Update: GIGAOM on rPath Burns EC2 Appliances in a Web Portal. rBuilder adds a portal that lets users turn software into virtual appliances. rPath demoed their virtual appliance management system at Monday's AWS Meetup. What they do is help you build a generic virtual machine image deployable on Amazon, VMWare, Xen and other targets. The idea is to build your software application independent of the underlying operating system and deploy it in your own or someone else's datacenter without worrying about all the details. To put their service in context think of rPath as how you build, deploy, and upgrade images and someone like Right Scale has how you can run and managed a cluster of deployed images. To build a Virtual Appliance you pull together all your packages through their web interface or through a Python based "recipe" system, select a VM target, and "cook" it all into a VM image you can immediately deploy and run. To make this magic happen they use the Conary package manager system and they have their own RedHat compatible OS. One of their major features is a very fine grained package management systems which allows them to perform minimal inplace upgrades of deployed images. The downside is you must use their packaging system and their OS for this to work. Any code you want to install must be installable using their packaging system. There's a free community version available on their website for Open Sourcers.. They make their money from people buying a Virtual Appliance of their build and packaging system and deploying it internally. So you can integrate their Virtual Appliance system as part of your build and deployment infrastructure. As part of your nightly build create appliances and have them automatically deployed to your test jigs. Once testing is complete you can deploy into your datacenter. Their smart upgrade features are very nice for a datacenter. Usually package management during upgrades is a complete nightmare. For cloud deployment I think this feature is less useful as I would simply create a new image, fire up a new instance using the new image, and bring down my old images without the cost of a software upgrade. Of course you still have to worry about protocol and data compatibilities. rPath's Virtual Appliance is kind of a hard idea to really understand because it still ahead of curve of what most people are doing. But I think as we move into a world of multiple clouds we must seed with our images, a layer above the clouds is necessary to manage the whole process. rPath is saying we've already built that layer so you don't have to.
Tech Crunch chomped down on some initial scaling problems with Yahoo's new live video streaming service Yahoo Live. After a bit of chewing on Yahoo's old bones, TC spat out: If Yahoo cant scale something like this (no matter how much they claim it’s an experiment, it’s still a live service), it shows how far the once brightest star of the online world has fallen. This kind of thinking kills innovation. When there's no room for a few hiccups or a little failure you have to cover your ass so completely nothing new will ever see the light of day. I thought we were supposed to be agile. We are supposed to release early and often. Not every 'i' has to be dotted and not every last router has to be installed before we take the first step of a grand new journey. Get it out there. Let users help you make it better. Listen to customers, make changes, push the new code out, listen some more, and fix problems as they come up. Following this process we'll make something the customer wants and needs without a year spent in a dark room with a cabal of experts trying to perfectly predict an unknowable future. Isn't this what we are supposed to do? Then give people some space to work things out before you declare their world ended and that they are an embarrassment to their kind.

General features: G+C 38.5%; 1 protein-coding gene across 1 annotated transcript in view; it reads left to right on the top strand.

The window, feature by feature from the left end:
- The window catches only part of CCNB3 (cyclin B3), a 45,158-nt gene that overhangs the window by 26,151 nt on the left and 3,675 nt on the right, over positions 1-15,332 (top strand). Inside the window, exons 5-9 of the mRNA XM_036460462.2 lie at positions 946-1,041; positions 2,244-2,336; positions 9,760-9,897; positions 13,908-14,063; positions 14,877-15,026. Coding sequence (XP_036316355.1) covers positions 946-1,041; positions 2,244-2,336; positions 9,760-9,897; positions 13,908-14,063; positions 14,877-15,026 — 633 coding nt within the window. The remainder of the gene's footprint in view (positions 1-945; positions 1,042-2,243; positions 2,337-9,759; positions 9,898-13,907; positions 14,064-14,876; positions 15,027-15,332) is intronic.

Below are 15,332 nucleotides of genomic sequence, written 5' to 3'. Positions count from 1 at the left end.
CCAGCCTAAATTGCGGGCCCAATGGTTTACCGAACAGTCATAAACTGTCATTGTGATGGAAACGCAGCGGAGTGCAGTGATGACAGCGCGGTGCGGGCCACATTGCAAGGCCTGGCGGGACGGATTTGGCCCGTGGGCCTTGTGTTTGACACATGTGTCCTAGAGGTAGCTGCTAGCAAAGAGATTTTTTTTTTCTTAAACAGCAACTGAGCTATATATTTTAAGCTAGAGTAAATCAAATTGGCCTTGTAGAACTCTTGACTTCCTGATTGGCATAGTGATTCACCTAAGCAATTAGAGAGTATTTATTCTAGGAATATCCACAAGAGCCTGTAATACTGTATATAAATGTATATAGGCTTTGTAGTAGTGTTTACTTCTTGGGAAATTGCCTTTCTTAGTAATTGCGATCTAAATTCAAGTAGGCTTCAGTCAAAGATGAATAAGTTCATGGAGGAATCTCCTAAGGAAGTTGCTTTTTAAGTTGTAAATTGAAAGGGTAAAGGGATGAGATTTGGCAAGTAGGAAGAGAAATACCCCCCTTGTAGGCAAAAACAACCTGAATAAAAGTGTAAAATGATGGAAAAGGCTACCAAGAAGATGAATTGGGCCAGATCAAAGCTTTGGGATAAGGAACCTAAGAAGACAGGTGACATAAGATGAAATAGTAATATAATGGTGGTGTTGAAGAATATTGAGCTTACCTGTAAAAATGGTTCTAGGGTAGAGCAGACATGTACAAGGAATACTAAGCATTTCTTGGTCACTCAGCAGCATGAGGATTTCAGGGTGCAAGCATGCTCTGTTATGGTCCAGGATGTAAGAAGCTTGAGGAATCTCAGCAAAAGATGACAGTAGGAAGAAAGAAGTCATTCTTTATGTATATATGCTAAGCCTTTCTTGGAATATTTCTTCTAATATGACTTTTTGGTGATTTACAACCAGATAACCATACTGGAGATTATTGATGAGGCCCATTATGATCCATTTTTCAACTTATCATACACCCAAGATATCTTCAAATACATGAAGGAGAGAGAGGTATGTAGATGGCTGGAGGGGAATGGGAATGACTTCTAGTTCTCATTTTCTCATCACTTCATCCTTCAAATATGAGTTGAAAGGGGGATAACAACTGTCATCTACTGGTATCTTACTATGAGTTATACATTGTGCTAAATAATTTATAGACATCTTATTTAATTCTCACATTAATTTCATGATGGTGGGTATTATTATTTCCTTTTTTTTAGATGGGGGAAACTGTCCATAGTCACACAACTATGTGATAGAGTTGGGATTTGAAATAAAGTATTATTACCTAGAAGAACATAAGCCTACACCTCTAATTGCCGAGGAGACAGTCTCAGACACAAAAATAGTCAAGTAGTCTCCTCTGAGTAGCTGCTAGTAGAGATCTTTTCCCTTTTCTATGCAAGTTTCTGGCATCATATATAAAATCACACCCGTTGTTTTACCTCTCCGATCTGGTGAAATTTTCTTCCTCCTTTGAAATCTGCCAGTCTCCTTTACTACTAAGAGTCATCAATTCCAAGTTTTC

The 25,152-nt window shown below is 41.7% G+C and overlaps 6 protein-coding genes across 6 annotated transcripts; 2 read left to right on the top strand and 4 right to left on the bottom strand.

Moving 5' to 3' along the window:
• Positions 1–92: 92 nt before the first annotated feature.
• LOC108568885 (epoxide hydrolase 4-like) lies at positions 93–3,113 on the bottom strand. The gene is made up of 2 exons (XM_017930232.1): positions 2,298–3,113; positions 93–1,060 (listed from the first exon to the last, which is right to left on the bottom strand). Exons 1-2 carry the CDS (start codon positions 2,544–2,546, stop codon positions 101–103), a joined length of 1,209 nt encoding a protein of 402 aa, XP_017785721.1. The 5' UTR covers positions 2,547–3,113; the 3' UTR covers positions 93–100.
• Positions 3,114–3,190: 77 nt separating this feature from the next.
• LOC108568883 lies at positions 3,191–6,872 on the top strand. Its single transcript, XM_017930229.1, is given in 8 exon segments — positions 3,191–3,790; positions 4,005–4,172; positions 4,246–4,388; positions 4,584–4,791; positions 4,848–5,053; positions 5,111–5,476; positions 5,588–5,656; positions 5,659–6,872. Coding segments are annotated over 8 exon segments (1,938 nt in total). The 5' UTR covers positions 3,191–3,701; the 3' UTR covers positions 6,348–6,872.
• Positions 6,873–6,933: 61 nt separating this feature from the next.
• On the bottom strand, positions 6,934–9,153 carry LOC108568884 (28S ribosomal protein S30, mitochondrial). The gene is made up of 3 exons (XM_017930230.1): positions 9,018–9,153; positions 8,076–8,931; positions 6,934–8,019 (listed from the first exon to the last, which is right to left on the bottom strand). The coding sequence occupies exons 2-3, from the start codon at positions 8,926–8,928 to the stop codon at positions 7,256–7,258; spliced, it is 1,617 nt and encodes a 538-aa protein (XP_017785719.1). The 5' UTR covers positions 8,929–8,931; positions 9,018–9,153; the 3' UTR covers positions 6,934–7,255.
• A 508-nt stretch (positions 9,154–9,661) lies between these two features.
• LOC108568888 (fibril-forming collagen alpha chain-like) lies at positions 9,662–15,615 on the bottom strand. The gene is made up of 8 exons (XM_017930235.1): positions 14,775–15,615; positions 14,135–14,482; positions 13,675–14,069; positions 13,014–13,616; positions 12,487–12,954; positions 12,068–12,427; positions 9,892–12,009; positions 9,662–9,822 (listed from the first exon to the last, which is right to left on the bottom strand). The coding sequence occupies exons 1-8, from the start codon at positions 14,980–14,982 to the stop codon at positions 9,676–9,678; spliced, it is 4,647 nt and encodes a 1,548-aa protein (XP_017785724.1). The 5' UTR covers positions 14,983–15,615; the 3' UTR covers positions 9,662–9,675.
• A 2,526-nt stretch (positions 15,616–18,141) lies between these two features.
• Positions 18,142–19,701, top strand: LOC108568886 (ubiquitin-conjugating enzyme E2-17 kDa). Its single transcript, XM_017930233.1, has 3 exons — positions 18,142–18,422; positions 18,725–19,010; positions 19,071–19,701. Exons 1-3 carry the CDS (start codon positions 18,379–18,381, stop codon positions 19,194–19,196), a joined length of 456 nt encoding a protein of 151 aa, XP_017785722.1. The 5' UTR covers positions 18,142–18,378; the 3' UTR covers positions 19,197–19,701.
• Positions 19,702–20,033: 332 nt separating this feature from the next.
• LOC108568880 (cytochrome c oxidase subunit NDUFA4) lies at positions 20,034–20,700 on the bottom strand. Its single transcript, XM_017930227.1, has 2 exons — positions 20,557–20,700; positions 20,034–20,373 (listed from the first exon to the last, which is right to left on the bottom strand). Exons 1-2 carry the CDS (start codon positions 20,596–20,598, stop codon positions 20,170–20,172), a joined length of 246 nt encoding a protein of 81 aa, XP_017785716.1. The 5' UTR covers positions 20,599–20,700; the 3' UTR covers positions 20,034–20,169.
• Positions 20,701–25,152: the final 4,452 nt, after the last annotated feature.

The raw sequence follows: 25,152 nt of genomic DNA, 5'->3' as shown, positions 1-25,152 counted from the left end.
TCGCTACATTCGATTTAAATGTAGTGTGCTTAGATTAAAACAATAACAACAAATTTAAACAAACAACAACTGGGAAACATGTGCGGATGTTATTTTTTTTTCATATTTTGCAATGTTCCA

A blog about cluster administration. Written by a System Administrator working at HPC (High Performance Computing) data-center, mostly dealing with PC clusters (100s of servers), SMP machines and distributed installations. The blog concentrates on software/configuration/installation management systems, load balancers, monitoring and other cluster-related solutions.
I have read the blog about Mailtrust/Rackspace as well the interesting things with Google and Yahoo. Who else is using Hadoop/MapReduce to solve business problems. TIA johnmwillis.com
Hi, We're running a enterprise SaaS solution that currently holds about 700 customers with up to 50.000 users per customer (growing quickly). Our customers have SLA agreements with us that contains guaranteed uptimes, response times and other performance counters. With an increasing number of customers and traffic we find it difficult to provide our customer with actual SLA data. We could set up external probes that monitors certain parts of the application, but this is time consuming with 700 customers (we do it today for our biggest clients). We can also extract data from web logs but they are now approaching about 30-40 GB a day. What we really need is monitoring software that not only focuses on the internal performance counters but also lets us see the application from the customers viewpoint and allows us to aggregate data in different ways. Would the best approach be to develop a custom solution (for instance a distributed app that aggregates data from different logs every night and store them in a data warehouse) or are there products out there that are suitable for a high scalability environment? Any input is greatly appreciated!